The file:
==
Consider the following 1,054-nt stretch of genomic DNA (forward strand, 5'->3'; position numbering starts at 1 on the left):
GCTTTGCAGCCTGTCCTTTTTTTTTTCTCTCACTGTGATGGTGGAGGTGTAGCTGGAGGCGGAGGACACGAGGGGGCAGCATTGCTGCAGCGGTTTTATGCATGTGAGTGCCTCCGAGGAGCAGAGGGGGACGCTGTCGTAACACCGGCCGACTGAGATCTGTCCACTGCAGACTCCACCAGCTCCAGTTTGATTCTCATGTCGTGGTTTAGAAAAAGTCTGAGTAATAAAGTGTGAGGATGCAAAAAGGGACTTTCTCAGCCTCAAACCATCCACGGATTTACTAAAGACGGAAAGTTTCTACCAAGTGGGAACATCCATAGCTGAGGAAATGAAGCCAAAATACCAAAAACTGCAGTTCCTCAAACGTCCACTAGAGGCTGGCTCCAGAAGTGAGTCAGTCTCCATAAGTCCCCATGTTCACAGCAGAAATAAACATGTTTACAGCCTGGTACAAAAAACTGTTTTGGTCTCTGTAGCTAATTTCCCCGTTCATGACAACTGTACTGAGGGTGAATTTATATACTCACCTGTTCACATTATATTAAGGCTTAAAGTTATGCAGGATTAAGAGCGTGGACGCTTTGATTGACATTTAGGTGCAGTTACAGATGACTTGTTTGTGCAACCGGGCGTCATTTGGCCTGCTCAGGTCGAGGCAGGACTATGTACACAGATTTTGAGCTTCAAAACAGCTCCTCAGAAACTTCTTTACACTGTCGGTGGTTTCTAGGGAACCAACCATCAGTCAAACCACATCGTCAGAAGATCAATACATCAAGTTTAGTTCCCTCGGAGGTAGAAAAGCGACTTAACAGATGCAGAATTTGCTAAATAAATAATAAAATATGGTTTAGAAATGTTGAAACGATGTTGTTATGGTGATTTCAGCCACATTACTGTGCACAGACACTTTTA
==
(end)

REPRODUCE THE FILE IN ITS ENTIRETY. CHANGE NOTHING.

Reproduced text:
Consider the following 1,054-nt stretch of genomic DNA (forward strand, 5'->3'; position numbering starts at 1 on the left):
GCTTTGCAGCCTGTCCTTTTTTTTTTCTCTCACTGTGATGGTGGAGGTGTAGCTGGAGGCGGAGGACACGAGGGGGCAGCATTGCTGCAGCGGTTTTATGCATGTGAGTGCCTCCGAGGAGCAGAGGGGGACGCTGTCGTAACACCGGCCGACTGAGATCTGTCCACTGCAGACTCCACCAGCTCCAGTTTGATTCTCATGTCGTGGTTTAGAAAAAGTCTGAGTAATAAAGTGTGAGGATGCAAAAAGGGACTTTCTCAGCCTCAAACCATCCACGGATTTACTAAAGACGGAAAGTTTCTACCAAGTGGGAACATCCATAGCTGAGGAAATGAAGCCAAAATACCAAAAACTGCAGTTCCTCAAACGTCCACTAGAGGCTGGCTCCAGAAGTGAGTCAGTCTCCATAAGTCCCCATGTTCACAGCAGAAATAAACATGTTTACAGCCTGGTACAAAAAACTGTTTTGGTCTCTGTAGCTAATTTCCCCGTTCATGACAACTGTACTGAGGGTGAATTTATATACTCACCTGTTCACATTATATTAAGGCTTAAAGTTATGCAGGATTAAGAGCGTGGACGCTTTGATTGACATTTAGGTGCAGTTACAGATGACTTGTTTGTGCAACCGGGCGTCATTTGGCCTGCTCAGGTCGAGGCAGGACTATGTACACAGATTTTGAGCTTCAAAACAGCTCCTCAGAAACTTCTTTACACTGTCGGTGGTTTCTAGGGAACCAACCATCAGTCAAACCACATCGTCAGAAGATCAATACATCAAGTTTAGTTCCCTCGGAGGTAGAAAAGCGACTTAACAGATGCAGAATTTGCTAAATAAATAATAAAATATGGTTTAGAAATGTTGAAACGATGTTGTTATGGTGATTTCAGCCACATTACTGTGCACAGACACTTTTA